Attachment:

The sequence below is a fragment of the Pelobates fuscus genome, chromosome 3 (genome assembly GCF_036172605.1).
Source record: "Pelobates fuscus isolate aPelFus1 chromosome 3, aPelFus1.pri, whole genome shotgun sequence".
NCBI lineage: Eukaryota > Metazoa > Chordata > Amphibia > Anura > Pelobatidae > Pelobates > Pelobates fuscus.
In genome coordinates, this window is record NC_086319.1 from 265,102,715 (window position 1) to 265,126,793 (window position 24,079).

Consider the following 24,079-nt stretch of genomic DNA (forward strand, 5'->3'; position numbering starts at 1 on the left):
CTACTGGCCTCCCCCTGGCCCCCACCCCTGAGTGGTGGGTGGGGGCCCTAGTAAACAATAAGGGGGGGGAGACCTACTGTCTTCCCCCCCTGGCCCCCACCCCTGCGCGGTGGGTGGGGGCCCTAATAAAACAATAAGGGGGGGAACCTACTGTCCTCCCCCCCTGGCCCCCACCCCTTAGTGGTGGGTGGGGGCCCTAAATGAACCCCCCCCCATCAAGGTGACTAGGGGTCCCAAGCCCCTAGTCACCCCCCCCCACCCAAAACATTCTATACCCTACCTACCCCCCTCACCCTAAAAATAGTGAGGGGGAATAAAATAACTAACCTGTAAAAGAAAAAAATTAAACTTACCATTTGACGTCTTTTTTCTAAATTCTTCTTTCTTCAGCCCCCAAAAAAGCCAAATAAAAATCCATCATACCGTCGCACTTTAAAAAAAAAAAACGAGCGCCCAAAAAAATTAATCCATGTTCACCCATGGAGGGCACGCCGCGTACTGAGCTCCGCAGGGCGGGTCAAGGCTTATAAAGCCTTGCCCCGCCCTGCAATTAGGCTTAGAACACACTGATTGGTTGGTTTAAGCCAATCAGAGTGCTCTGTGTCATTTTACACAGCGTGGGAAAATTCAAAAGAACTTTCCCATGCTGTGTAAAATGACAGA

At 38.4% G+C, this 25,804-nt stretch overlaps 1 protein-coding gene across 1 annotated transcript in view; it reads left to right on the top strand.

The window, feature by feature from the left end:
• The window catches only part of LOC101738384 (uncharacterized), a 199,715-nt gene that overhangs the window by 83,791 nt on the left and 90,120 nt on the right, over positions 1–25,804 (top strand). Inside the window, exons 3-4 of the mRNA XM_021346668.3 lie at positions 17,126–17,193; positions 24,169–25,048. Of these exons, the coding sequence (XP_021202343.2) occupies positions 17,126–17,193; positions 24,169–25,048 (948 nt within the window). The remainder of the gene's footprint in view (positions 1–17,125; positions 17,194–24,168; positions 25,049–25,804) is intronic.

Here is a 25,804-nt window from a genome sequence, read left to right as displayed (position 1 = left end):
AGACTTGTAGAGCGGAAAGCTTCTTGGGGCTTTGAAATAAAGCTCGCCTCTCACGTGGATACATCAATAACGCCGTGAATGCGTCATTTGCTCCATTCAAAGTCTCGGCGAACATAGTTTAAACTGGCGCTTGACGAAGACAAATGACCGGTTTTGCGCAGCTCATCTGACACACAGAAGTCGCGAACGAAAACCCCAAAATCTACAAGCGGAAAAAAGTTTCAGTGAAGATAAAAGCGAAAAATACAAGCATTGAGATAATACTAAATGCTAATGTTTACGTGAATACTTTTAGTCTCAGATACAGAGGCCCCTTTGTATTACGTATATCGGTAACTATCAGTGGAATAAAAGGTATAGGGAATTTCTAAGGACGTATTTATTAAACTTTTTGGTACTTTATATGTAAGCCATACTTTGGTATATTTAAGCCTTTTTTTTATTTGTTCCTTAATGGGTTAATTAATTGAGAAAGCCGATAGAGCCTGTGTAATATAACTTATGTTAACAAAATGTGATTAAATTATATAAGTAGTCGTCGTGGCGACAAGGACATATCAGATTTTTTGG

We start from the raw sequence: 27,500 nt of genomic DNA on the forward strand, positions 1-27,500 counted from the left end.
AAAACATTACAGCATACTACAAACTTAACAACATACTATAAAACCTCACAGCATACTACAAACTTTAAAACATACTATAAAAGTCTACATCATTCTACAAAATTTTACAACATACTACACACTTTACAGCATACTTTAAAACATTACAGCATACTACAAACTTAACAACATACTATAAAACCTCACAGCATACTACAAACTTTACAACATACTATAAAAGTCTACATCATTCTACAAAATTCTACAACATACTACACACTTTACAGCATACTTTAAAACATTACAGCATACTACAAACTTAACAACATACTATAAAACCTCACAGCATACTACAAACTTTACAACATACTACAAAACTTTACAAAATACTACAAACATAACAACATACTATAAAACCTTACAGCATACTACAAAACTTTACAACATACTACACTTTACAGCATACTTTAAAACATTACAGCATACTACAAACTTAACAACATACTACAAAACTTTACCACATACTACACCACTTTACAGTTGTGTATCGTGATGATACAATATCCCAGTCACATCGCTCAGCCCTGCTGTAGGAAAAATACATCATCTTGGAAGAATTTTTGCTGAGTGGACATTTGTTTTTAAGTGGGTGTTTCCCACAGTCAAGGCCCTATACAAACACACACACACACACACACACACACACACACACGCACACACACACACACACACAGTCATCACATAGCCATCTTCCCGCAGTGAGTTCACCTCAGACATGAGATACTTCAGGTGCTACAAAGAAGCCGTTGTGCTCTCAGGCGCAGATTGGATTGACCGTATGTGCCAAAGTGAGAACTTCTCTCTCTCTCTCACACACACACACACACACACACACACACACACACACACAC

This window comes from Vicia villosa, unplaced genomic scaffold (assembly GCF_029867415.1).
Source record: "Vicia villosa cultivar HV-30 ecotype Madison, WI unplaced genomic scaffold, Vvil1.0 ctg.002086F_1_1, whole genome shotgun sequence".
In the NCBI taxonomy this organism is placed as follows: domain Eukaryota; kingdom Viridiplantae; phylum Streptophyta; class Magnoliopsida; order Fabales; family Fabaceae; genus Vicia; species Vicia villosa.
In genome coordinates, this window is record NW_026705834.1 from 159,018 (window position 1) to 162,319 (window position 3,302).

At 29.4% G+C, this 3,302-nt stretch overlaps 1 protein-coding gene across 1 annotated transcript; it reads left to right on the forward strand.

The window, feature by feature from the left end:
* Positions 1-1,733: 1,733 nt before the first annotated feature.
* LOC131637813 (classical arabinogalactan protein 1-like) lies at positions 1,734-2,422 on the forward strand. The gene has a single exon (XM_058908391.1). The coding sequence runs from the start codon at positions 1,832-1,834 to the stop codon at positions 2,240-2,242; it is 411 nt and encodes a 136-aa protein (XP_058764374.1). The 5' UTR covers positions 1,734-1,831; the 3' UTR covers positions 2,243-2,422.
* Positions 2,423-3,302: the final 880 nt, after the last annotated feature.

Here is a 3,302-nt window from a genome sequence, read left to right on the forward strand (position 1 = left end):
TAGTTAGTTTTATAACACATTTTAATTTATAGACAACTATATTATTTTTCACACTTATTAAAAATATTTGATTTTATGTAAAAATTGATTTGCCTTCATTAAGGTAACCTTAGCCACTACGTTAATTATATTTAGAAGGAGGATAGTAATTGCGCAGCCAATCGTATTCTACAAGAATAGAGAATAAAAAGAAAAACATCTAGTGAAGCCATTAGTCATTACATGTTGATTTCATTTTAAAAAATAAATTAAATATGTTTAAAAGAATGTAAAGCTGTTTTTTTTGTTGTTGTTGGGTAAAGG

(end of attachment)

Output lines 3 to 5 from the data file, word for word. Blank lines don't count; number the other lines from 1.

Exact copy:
NCBI lineage: Eukaryota > Metazoa > Chordata > Amphibia > Anura > Pelobatidae > Pelobates > Pelobates fuscus.
In genome coordinates, this window is record NC_086319.1 from 265,102,715 (window position 1) to 265,126,793 (window position 24,079).

Consider the following 24,079-nt stretch of genomic DNA (forward strand, 5'->3'; position numbering starts at 1 on the left):